Day 3 of our Forgotten World Adventure trip started with another hearty breakfast in the motel dining room. Before we started the long drive home we had another adventure planned – a jet boat ride on the Wanganui River. What a wonderful experience this was – we had already had a jet boat ride previously, but for some of the other passengers it was their first time. Our guide was so knowledgeable about the local history and had a folder full of interesting photos. Wanganui River was the local highway in earlier years, and goods and people were carried up and down the river before the roads were built.
The safety briefing came next, our group was split into two, and and we were given life jackets to wear. Not that our guide was planning to tip the boat over, he told us, but a necessary safely precaution.
Once aboard, it was interesting to see that the river was a combination of smooth parts and then many rapids. Our guide drove the boat expertly around the many large boulders as big as cars in the river, carried down by glaciers, we were told.
The river banks had very interesting geology and our guide pointed out the layers of mud and limestone from when this part was previously on the ocean floor before being uplifted. And there was a huge layer of white pumice ash clearly visible on top of the cliffs from the Taupo Eruption which was the most violent eruption known in the world in the last 5000 years. The eruption plume reached 50km into the air, with areas near Lake Taupo being buried in more than 100 metres of pyroclastic flow. This scorching hot flow spread up to 90 km from the vent and covered all local features except Ruapehu. it is possible that ash from this eruption was the cause of red sunsets recorded by the Romans and Chinese at that time.
Interesting features on the river banks
The river views were beautiful, and there was abundant birdlife, flying quickly out of the way of the noisy jet boat, or quietly dabbling around the river edges. Stopping by a small stream running into the river, complete with a pretty waterfall, our guide told us the gory tale of two warring Maori tribes when the stream ran red with blood after a battle. The area seems so peaceful now.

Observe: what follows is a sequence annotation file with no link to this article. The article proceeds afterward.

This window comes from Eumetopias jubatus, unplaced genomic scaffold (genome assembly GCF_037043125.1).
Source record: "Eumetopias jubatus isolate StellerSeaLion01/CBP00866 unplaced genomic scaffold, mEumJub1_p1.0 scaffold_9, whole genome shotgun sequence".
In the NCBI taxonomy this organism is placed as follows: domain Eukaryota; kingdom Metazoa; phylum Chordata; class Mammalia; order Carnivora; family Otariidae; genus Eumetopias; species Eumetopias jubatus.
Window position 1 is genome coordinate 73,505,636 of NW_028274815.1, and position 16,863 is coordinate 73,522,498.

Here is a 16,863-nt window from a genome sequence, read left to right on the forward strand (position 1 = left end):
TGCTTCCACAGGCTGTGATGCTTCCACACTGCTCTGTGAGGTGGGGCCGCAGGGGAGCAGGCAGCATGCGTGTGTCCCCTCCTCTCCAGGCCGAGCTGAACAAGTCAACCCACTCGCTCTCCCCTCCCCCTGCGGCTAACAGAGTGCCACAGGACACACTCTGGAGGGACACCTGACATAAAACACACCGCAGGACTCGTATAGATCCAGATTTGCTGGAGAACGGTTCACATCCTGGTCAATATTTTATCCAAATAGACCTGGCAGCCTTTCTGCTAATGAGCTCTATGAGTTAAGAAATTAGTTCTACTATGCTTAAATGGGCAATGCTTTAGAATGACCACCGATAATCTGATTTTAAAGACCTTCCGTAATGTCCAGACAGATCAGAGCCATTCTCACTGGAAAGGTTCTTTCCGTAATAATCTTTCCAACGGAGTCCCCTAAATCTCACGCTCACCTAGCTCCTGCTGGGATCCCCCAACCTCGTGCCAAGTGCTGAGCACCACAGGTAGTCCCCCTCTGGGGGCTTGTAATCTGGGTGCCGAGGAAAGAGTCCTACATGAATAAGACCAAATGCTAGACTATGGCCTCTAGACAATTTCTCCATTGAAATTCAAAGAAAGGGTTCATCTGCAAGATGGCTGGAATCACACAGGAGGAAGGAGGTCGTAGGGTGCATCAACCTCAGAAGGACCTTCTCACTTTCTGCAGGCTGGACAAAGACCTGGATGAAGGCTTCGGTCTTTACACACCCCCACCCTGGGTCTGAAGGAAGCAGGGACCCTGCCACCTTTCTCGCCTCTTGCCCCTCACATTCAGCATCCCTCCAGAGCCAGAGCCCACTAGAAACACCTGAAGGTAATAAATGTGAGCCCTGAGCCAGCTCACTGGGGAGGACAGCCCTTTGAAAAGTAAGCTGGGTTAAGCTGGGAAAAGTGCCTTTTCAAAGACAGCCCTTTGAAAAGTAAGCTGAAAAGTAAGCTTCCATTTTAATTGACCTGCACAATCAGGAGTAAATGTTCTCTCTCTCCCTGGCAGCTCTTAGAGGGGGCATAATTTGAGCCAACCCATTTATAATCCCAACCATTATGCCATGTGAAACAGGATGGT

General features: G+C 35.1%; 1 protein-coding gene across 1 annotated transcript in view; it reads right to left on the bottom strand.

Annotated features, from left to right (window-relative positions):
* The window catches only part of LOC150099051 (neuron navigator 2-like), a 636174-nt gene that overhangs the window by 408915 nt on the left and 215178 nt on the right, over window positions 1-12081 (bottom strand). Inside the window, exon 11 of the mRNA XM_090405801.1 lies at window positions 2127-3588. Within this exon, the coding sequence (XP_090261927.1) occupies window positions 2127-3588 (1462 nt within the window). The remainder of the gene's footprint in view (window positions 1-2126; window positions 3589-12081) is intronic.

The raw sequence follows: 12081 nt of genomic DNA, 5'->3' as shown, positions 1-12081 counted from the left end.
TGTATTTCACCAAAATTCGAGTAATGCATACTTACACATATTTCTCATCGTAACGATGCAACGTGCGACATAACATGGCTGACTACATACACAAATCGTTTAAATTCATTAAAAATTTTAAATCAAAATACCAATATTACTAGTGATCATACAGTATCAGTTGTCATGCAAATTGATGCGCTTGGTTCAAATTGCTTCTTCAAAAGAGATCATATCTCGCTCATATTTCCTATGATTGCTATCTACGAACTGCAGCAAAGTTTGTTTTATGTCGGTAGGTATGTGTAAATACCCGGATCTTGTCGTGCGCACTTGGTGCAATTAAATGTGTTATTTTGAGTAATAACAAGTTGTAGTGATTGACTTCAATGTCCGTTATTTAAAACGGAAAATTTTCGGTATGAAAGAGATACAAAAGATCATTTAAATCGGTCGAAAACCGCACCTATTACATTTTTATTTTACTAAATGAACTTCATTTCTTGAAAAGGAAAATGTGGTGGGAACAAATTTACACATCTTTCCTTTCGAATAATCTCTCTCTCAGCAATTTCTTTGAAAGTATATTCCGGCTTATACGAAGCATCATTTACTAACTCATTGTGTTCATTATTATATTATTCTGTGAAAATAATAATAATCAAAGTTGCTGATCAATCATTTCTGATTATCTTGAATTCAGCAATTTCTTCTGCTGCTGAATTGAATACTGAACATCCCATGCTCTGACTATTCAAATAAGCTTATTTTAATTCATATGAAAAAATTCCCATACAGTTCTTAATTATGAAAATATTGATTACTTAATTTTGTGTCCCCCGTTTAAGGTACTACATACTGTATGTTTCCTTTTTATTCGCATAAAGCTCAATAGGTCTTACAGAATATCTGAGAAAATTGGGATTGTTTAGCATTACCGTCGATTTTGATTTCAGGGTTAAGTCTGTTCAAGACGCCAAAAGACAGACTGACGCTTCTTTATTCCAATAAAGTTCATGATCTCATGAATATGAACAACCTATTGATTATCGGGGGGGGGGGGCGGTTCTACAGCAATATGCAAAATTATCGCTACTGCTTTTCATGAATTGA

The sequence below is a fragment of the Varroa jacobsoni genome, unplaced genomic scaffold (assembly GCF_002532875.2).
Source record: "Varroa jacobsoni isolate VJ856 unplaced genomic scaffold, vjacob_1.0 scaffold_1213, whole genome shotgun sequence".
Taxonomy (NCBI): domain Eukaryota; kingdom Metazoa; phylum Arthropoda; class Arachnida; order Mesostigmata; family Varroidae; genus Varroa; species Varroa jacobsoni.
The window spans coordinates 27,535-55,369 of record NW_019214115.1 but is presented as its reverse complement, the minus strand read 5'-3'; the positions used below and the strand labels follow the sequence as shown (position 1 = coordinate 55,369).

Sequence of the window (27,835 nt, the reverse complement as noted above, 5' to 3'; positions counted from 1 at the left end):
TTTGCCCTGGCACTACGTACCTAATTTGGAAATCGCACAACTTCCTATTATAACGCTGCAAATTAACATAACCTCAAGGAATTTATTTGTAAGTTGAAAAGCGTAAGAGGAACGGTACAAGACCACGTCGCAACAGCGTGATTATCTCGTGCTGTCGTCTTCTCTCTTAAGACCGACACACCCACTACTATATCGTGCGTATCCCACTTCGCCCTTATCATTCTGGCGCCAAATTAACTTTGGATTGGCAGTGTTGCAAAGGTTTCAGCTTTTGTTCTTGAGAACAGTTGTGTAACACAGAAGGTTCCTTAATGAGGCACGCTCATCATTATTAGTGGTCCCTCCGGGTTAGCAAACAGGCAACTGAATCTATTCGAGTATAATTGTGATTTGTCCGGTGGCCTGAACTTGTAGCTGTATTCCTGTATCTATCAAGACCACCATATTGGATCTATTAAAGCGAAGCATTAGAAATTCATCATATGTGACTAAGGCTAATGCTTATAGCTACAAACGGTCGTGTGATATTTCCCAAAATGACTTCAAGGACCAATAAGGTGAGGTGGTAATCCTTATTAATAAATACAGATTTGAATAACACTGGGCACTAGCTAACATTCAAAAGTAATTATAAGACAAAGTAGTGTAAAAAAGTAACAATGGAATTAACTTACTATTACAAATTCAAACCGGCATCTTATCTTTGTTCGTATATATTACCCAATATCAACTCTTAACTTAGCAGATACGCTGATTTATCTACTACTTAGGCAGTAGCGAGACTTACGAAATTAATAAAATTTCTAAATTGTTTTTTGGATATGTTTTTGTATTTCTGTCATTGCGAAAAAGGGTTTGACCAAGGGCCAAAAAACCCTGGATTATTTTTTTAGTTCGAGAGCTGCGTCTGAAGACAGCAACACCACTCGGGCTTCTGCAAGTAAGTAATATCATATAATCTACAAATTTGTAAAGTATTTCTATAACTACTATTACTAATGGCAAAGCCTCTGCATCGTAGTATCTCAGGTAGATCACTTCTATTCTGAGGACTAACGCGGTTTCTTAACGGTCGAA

Pretty river scenes
We had a great ride, including several “Hamilton Turns” where the boat is turned sharply around before coming to a stop. The scenery was spectacular and the abundant birdlife showed that the river was in good health. Then the other half of our group waiting on the river bank finally had their turn in jet boat. And here they come racing back.
After all that excitement we piled back into the bus and were driven to Laurens Lavender Farm for morning tea, which we enjoyed under the shady awning. Such a pretty place, so restful, and it must be a marvelous sight when all the lavender is in flower. And our bus driver Leon told us that he and his bride were married in these lovely surroundings a few years ago.
Laurens Lavender Farm
Then we settled down to the homeward journey, travelling back through National Park. Stopped at Waiouru at the rather flash public conveniences, designed to mirror the National Army Museum across the road. The public toilet in Waiouru has been recognized as the best of its kind in the country, and won its category in the 2016 Keep New Zealand Beautiful Awards.
Award winning public loos
One last stop at Taihape and then we settled down with a few nodding off in the bus, till we arrived back in Levin. What a great three days we had on our Forgotten World Adventure.